The road to revitalization is a precarious one, and North Park has experienced its share of growing pains while traipsing the thin line between redevelopment and gentrification. It's hard to criticize one of the neighborhood's greatest accomplishments to date-refurbishment of the North Park Theatre-but a Starbucks that's moved into the project's prime retail space has prompted some opposition.
In May, Starbucks Corporation signed a 10-year lease, reportedly worth $705,840, for 1,700 square feet. The store is scheduled to open Sept. 30 and will be the coffee giant's first foray into an area known for its small, independently owned coffeehouses. It's a move critics of the company see as business as usual for Starbucks.
"Starbucks has a tendency to follow the direction of where a lot of coffee is sold," says Jay Turner, executive director of North Park Main Street, a nonprofit overseeing redevelopment in the business district surrounding 30th Street and University Avenue. "We are fortunate to be where a lot of smaller, independent coffee shops have developed a strong foothold. We've basically become San Diego's main coffee district."
Starbucks denies its strategy is to infiltrate coffee havens. "Starbucks believes there is room for many coffeehouses in the marketplace that can meet different customers' needs," says local Starbucks representative Montey Dunn. In a carefully crafted e-mailed response to CityBeat's questions, Dunn pointed out that Starbucks represents less than 7 percent of total coffee consumption in the U.S.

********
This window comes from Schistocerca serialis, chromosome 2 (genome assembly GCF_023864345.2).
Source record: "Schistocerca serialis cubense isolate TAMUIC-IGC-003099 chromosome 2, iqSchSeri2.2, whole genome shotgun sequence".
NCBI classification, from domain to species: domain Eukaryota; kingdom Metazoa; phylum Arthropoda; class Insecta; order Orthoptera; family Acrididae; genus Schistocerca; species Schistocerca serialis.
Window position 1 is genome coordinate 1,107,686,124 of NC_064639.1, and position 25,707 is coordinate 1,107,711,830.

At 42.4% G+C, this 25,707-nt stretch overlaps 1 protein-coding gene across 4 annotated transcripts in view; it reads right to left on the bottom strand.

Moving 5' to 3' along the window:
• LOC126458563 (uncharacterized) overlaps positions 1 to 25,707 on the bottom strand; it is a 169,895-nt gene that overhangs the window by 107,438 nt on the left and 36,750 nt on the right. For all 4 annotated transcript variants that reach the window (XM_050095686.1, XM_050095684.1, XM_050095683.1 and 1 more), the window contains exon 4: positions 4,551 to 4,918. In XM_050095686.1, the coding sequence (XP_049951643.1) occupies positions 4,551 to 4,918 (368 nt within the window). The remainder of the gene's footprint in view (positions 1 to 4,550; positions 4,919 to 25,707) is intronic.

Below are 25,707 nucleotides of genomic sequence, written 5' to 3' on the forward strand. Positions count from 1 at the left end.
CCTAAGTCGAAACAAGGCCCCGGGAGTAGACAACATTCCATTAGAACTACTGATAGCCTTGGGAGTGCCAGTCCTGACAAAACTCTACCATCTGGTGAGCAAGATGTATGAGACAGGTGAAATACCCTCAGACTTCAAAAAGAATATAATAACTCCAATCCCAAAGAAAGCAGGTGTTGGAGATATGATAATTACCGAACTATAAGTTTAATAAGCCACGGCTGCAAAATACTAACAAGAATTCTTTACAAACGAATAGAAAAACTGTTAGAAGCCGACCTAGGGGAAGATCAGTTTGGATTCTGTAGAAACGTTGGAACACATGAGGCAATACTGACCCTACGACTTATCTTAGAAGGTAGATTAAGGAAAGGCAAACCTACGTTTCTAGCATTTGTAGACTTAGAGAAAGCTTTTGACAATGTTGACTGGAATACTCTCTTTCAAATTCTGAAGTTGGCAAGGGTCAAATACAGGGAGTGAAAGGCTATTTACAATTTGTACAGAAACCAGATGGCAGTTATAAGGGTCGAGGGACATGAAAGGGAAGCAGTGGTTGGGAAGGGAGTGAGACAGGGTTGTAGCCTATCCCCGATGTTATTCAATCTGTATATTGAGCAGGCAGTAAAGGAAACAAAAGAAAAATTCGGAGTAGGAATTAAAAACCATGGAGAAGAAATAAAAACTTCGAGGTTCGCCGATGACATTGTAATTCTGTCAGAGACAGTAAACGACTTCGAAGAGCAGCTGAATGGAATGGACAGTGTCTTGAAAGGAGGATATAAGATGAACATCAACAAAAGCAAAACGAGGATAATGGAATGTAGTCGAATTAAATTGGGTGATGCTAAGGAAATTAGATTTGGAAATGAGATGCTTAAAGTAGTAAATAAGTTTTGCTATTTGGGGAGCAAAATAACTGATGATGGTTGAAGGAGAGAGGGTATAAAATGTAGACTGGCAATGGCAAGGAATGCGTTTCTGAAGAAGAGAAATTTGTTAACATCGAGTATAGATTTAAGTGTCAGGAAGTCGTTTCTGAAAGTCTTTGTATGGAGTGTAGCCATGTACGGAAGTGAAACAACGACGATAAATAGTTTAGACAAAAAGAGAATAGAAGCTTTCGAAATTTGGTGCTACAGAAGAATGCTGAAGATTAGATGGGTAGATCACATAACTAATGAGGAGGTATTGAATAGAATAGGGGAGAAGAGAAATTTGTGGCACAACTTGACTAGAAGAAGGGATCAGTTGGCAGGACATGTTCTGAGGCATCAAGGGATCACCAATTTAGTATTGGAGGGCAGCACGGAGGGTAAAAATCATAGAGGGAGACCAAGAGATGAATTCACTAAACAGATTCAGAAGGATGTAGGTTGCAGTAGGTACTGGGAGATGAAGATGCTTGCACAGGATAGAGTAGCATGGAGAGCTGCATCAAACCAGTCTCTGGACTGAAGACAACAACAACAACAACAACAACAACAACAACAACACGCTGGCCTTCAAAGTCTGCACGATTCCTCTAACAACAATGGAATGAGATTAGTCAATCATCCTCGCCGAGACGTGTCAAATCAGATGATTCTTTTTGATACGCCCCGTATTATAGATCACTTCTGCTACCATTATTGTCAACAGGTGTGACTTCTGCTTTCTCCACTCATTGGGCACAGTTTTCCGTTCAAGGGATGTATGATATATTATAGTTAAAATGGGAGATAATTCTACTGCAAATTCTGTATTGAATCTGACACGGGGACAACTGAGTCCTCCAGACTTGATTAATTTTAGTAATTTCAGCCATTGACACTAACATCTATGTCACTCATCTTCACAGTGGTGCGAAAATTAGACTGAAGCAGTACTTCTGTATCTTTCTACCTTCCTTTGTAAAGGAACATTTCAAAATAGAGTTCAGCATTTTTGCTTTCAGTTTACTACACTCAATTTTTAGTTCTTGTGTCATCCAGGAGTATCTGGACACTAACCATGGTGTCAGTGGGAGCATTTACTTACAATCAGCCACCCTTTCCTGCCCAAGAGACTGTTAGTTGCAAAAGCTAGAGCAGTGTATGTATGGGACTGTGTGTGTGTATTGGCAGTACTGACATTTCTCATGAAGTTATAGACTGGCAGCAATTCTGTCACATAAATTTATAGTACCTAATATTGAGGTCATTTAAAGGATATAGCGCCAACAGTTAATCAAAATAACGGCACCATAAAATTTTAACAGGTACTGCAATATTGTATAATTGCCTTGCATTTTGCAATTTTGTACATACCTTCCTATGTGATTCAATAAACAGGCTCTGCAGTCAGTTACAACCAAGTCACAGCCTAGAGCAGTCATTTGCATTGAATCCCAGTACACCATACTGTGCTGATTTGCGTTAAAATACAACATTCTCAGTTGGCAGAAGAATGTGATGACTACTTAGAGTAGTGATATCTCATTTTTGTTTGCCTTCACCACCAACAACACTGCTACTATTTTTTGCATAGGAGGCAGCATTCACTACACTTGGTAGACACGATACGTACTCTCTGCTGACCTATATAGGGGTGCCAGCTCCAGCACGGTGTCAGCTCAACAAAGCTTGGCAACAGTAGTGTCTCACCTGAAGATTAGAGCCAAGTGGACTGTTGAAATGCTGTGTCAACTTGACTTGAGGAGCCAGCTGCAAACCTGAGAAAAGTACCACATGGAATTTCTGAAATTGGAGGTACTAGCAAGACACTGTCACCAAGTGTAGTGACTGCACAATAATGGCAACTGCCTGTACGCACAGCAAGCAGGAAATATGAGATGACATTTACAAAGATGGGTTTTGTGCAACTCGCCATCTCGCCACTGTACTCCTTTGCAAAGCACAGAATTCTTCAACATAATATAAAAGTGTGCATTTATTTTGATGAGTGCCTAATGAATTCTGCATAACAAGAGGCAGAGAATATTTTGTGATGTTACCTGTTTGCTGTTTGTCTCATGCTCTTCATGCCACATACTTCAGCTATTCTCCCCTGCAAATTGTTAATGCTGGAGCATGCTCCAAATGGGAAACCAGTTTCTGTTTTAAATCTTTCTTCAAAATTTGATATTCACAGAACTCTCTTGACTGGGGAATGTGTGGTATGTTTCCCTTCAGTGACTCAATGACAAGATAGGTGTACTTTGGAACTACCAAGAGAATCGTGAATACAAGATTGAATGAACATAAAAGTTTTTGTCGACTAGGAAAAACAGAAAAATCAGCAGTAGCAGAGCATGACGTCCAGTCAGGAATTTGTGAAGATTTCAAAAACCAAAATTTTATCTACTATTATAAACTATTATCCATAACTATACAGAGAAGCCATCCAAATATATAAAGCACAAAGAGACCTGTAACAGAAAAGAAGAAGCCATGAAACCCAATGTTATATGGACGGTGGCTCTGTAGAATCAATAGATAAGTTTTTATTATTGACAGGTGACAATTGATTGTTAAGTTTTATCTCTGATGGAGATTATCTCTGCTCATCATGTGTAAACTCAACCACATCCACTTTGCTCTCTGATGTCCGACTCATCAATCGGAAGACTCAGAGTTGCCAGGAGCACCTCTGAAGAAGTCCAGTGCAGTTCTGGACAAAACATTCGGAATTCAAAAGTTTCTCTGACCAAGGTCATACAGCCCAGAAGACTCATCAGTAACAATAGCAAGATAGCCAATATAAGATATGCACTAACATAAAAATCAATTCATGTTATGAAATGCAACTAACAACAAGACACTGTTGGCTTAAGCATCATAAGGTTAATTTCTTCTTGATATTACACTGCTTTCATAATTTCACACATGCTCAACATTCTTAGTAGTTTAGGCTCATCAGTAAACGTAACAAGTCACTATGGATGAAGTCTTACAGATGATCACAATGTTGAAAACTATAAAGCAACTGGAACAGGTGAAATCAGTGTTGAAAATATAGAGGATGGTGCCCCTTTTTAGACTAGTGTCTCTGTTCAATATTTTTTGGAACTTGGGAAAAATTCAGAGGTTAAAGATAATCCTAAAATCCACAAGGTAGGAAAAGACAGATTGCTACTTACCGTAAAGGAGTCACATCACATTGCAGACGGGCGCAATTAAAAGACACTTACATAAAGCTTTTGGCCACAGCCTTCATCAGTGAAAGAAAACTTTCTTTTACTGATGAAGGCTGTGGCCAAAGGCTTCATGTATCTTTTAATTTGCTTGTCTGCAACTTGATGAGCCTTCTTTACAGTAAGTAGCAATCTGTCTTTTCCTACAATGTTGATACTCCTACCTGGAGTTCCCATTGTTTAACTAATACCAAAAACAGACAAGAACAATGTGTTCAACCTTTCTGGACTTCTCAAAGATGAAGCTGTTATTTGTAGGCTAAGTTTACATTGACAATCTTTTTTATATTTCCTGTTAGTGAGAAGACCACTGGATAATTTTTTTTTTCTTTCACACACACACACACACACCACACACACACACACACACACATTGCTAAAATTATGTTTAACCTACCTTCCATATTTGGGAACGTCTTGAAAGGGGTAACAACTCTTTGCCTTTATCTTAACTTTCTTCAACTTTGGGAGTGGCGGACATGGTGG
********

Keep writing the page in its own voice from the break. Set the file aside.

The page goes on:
"We have seen time and time again that Starbucks can coexist with local stores," he said. "The presence of different coffeehouses helps to educate the consumer about specialty coffee and coffee overall. We should all encourage development from both small and large businesses that inject significant dollars into the local economy and remain committed to helping to maintain the neighborhood's uniqueness."
Turner says Starbucks isn't a threat to established businesses. "We knew Starbucks would eventually come in," he said, "and, quite frankly, they're late to the table.
"They basically are to coffee what McDonald's is to hamburgers. To place it in perspective, just because McDonald's opens up down the street, will your family quit making hamburgers?"
He added that the addition of Starbucks is in keeping with North Park Main Street's plan for the future, which is firmly rooted in its past.
"Historically, North Park had a healthy mixture of local and national businesses. Going back to the 1950s, JC Penney's was here. North Park was basically a second downtown. But, eventually, all the national businesses moved out and to the malls. We definitely want some of that back, and our vision of the neighborhood includes a healthy mix of both."
Others are far less optimistic.
"Having Starbucks all poised to come racing into North Park is-well, let me put it kindly and say it's not my first choice," says Elaine Boyd, a member of the Greater North Park Community Planning Committee.
"The community is not in support of Starbucks, either," she said. "During Springfest I staffed the Greater North Park Planning Committee booth, which featured a large writing tablet inviting unfiltered, unedited community input. One unsolicited comment we saw again and again was "No Starbucks.'
"Turns out, however, that community input [and] rejection, even in overwhelming numbers, is of zero concern to Starbucks. Just ask our friends in Ocean Beach."